Indian journalists who dug up evidence that the right-wing Hindu organisation Rashtriya Swayemsevak Sangh (RSS) allegedly trafficked children have themselves become the target of a police investigation and online abuse. The investigative piece published by Outlook news site, titled Operation #BabyLift, reports that RSS broke Indian and international laws by trafficking 31 tribal girls between the ages of 3 and 11 in order to “Hinduise” them.

An assistant solicitor general and a spokesman for the ruling Hindu nationalist Bharatiya Janata Party, which is a political offshoot of the RSS, had earlier lodged a criminal complaint against Outlook editor Krishna Prasad, as well as journalist Neha Dixit and Outlook publisher Indranil Roy, for inciting hate against different ethnic groups. Prasad has since been fired. Journalists and free speech advocates fear this case and others like it will lead to increased self-censorship in India.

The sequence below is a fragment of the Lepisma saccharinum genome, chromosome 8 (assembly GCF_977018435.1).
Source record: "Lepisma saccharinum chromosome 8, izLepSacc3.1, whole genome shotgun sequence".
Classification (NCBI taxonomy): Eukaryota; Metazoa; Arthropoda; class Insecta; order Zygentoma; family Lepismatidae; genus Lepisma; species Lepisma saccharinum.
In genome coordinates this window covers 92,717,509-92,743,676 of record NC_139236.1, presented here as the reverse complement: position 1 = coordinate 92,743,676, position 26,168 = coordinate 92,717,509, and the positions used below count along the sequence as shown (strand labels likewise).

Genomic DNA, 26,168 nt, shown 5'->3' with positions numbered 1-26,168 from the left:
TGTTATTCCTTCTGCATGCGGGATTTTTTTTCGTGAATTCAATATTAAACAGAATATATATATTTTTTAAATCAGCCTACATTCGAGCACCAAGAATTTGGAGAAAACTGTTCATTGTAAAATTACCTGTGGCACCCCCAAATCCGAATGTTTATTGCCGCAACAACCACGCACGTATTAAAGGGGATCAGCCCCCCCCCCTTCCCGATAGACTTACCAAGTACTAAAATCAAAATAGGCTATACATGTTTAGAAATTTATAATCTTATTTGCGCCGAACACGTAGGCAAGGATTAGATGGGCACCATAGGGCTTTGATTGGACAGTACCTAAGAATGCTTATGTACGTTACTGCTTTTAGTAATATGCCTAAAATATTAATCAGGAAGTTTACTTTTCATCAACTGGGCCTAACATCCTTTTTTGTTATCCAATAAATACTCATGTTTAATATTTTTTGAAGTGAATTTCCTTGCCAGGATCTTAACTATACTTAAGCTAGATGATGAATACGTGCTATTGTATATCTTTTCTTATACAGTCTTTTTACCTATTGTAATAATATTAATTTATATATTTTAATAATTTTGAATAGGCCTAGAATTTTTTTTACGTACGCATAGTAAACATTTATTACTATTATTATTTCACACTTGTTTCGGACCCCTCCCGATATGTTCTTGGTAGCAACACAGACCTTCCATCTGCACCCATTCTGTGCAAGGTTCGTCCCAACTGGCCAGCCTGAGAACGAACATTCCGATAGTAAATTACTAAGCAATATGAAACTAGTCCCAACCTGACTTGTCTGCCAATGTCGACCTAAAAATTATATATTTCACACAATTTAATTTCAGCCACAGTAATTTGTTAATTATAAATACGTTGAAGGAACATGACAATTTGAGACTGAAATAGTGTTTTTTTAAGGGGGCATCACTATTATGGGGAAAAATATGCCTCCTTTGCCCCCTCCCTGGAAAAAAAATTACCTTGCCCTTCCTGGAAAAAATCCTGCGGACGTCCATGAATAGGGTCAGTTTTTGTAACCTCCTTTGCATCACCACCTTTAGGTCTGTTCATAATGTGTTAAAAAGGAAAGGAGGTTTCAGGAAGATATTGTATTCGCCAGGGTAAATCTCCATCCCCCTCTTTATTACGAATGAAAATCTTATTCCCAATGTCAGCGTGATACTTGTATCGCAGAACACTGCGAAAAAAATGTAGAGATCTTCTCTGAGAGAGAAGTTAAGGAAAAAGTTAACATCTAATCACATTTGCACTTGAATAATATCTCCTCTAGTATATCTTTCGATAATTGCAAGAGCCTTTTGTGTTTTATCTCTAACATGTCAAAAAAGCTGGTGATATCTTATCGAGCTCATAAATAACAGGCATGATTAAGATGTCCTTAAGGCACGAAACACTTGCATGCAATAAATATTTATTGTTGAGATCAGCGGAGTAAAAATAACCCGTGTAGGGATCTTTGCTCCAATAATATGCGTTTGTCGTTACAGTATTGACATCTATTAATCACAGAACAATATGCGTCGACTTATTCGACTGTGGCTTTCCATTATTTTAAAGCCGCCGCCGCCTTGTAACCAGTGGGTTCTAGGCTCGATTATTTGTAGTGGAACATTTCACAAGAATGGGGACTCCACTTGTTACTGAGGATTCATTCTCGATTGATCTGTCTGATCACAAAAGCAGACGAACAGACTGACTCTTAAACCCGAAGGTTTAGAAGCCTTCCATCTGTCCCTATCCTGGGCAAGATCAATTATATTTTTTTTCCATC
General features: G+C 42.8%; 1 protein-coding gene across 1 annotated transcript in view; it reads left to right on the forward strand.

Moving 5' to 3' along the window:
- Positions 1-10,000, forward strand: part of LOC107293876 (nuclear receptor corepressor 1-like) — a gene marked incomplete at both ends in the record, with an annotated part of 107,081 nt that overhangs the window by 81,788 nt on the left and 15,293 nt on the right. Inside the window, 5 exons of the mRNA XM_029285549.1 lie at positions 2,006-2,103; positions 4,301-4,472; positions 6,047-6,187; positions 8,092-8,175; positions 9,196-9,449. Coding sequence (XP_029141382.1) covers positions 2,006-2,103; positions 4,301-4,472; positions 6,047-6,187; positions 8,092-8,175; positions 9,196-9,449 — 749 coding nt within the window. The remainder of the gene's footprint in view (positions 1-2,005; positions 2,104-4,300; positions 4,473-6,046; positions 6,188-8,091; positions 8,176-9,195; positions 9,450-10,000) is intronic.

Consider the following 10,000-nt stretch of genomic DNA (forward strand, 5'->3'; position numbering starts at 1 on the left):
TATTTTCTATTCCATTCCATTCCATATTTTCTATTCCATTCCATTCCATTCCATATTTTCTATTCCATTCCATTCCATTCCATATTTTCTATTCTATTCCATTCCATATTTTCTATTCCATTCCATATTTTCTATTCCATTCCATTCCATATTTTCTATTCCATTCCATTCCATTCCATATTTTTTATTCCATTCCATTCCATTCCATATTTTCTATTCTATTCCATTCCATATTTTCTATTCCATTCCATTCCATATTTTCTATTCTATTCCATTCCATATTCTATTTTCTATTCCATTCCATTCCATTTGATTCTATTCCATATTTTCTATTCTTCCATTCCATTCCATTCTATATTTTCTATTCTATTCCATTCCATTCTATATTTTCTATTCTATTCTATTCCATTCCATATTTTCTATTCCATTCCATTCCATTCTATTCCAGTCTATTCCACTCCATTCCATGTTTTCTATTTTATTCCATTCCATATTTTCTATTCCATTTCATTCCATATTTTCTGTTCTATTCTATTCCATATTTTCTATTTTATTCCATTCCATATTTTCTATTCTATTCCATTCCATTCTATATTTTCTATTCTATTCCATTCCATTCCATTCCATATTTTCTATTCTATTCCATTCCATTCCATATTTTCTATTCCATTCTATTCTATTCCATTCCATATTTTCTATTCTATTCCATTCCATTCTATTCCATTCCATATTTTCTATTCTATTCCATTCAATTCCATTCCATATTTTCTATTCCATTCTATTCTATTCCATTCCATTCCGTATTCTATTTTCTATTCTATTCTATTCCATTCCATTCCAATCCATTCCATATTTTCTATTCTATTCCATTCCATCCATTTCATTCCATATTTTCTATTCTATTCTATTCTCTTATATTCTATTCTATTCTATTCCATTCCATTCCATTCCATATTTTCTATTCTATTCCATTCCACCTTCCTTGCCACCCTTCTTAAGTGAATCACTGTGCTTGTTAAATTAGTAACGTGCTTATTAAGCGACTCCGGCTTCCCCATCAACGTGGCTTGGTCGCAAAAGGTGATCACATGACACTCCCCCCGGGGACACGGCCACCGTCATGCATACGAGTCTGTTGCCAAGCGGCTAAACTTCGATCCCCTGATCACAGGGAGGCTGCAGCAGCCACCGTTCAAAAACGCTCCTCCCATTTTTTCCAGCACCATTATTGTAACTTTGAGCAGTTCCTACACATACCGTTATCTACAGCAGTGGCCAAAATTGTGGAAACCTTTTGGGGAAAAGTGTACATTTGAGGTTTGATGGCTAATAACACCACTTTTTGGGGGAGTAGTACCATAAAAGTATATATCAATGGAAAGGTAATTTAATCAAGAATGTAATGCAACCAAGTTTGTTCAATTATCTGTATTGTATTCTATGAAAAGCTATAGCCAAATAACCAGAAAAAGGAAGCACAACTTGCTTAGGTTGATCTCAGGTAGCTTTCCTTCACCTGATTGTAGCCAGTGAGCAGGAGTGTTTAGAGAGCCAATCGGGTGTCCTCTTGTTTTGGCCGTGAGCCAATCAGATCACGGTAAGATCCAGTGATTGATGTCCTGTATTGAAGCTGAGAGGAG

Pakistani legislators approve cybercrime bill

Pakistan’s National Assembly passed a new controversial cybercrime bill, which will soon be signed into law by President Mamnoon Hussain. The Prevention of Electronic Crimes Bill 2015 has been criticized for restricting freedom of expression and access to information, and is likely to be misused by authorities, according to National Assembly member Naveed Qamar.

Security through opacity? Paraguay promotes censorship to protect kids

A draft law under consideration in Paraguay, titled “On protection of kids and teenaagers from dangerous internet content,” seeks to install filters that would block content considered “dangerous” to young people on publicly accessible internet networks. This could result in increased censorship and make it difficult for adults to access age-appropriate material, and has been widely criticised for its potential impact on freedom of expression in Paraguay. The bill has passed Paraguay’s congress and now awaits a signature by the president, though under Paraguayan law he still has the opportunity to veto the bill.